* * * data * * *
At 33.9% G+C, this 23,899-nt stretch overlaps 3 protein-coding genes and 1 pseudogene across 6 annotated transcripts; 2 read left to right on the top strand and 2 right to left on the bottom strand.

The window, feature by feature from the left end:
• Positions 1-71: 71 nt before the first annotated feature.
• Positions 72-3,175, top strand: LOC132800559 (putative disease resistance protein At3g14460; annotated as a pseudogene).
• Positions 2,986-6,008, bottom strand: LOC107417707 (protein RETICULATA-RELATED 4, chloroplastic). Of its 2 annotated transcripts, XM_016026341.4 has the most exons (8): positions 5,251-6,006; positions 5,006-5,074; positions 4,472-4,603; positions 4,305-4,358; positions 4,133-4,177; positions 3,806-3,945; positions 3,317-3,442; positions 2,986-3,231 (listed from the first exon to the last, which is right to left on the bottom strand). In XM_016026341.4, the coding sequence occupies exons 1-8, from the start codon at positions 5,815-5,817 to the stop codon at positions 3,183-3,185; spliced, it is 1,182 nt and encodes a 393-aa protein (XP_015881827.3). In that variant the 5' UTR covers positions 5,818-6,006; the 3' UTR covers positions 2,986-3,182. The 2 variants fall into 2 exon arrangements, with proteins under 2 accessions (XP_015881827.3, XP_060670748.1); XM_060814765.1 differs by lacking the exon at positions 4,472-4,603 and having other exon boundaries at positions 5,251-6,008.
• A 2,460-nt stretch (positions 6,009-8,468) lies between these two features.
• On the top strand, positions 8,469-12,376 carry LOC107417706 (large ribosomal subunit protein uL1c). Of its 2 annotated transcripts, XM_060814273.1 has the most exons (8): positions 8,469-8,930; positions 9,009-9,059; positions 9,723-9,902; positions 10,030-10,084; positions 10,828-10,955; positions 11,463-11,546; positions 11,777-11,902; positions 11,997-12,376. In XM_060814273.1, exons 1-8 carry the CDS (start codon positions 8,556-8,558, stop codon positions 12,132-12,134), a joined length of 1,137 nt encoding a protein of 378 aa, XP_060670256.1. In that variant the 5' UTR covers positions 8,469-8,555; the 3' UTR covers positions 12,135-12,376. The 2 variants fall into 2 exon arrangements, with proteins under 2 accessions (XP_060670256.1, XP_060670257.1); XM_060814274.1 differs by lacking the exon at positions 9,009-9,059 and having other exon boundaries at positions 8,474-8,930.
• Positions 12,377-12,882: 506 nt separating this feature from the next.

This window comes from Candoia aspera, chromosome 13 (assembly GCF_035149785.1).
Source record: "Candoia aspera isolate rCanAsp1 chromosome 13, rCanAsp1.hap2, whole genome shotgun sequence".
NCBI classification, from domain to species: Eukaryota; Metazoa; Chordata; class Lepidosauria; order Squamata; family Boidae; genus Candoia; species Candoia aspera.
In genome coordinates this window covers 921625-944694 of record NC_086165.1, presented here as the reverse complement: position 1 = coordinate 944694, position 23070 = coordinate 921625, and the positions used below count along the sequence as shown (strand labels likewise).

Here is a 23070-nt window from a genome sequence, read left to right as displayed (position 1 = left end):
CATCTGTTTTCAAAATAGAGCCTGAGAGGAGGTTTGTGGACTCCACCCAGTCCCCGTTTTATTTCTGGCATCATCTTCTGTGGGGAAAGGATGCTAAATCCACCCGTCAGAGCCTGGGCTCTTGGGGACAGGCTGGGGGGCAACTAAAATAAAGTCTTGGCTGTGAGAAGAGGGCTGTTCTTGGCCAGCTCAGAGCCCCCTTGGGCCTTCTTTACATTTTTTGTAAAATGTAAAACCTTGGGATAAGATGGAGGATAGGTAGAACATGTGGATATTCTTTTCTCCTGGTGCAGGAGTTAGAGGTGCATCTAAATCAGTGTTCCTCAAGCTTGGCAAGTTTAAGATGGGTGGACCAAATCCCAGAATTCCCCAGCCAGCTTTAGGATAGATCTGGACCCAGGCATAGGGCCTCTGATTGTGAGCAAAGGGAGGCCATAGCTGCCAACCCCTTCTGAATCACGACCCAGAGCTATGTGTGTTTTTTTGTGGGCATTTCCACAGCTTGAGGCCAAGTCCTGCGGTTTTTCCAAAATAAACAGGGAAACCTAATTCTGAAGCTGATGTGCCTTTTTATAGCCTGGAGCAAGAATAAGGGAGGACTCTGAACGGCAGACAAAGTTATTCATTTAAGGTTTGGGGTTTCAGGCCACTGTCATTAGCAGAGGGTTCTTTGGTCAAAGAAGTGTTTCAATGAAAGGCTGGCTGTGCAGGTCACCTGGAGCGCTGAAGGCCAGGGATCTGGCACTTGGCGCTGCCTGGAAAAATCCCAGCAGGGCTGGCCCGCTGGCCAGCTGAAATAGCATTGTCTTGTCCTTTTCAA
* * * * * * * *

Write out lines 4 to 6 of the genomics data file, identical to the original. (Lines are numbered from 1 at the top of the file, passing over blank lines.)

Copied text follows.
• Positions 72-3,175, top strand: LOC132800559 (putative disease resistance protein At3g14460; annotated as a pseudogene).
• Positions 2,986-6,008, bottom strand: LOC107417707 (protein RETICULATA-RELATED 4, chloroplastic). Of its 2 annotated transcripts, XM_016026341.4 has the most exons (8): positions 5,251-6,006; positions 5,006-5,074; positions 4,472-4,603; positions 4,305-4,358; positions 4,133-4,177; positions 3,806-3,945; positions 3,317-3,442; positions 2,986-3,231 (listed from the first exon to the last, which is right to left on the bottom strand). In XM_016026341.4, the coding sequence occupies exons 1-8, from the start codon at positions 5,815-5,817 to the stop codon at positions 3,183-3,185; spliced, it is 1,182 nt and encodes a 393-aa protein (XP_015881827.3). In that variant the 5' UTR covers positions 5,818-6,006; the 3' UTR covers positions 2,986-3,182. The 2 variants fall into 2 exon arrangements, with proteins under 2 accessions (XP_015881827.3, XP_060670748.1); XM_060814765.1 differs by lacking the exon at positions 4,472-4,603 and having other exon boundaries at positions 5,251-6,008.
• A 2,460-nt stretch (positions 6,009-8,468) lies between these two features.